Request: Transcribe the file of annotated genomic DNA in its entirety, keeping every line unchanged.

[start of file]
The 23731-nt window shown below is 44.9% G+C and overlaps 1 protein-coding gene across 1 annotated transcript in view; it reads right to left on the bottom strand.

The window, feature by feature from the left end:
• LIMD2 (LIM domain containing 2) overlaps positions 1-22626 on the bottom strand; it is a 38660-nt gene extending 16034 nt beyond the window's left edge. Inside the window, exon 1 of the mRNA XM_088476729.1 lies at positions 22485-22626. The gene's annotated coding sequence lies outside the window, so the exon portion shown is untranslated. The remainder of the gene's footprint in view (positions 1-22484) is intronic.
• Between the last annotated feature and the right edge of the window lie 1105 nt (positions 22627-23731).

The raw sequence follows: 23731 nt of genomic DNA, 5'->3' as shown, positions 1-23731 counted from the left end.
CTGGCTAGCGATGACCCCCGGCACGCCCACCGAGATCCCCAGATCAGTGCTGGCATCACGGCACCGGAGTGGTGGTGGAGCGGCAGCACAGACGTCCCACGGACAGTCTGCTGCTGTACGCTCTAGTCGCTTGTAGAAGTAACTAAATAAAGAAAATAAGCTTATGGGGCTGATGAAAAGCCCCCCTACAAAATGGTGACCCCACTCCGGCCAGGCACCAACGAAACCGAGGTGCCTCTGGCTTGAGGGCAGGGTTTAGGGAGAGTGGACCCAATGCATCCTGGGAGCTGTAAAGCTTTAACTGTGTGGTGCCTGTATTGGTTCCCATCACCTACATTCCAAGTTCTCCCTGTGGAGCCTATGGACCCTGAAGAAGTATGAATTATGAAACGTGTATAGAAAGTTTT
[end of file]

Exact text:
The 23731-nt window shown below is 44.9% G+C and overlaps 1 protein-coding gene across 1 annotated transcript in view; it reads right to left on the bottom strand.

The window, feature by feature from the left end:
• LIMD2 (LIM domain containing 2) overlaps positions 1-22626 on the bottom strand; it is a 38660-nt gene extending 16034 nt beyond the window's left edge. Inside the window, exon 1 of the mRNA XM_088476729.1 lies at positions 22485-22626. The gene's annotated coding sequence lies outside the window, so the exon portion shown is untranslated. The remainder of the gene's footprint in view (positions 1-22484) is intronic.
• Between the last annotated feature and the right edge of the window lie 1105 nt (positions 22627-23731).

The raw sequence follows: 23731 nt of genomic DNA, 5'->3' as shown, positions 1-23731 counted from the left end.
CTGGCTAGCGATGACCCCCGGCACGCCCACCGAGATCCCCAGATCAGTGCTGGCATCACGGCACCGGAGTGGTGGTGGAGCGGCAGCACAGACGTCCCACGGACAGTCTGCTGCTGTACGCTCTAGTCGCTTGTAGAAGTAACTAAATAAAGAAAATAAGCTTATGGGGCTGATGAAAAGCCCCCCTACAAAATGGTGACCCCACTCCGGCCAGGCACCAACGAAACCGAGGTGCCTCTGGCTTGAGGGCAGGGTTTAGGGAGAGTGGACCCAATGCATCCTGGGAGCTGTAAAGCTTTAACTGTGTGGTGCCTGTATTGGTTCCCATCACCTACATTCCAAGTTCTCCCTGTGGAGCCTATGGACCCTGAAGAAGTATGAATTATGAAACGTGTATAGAAAGTTTT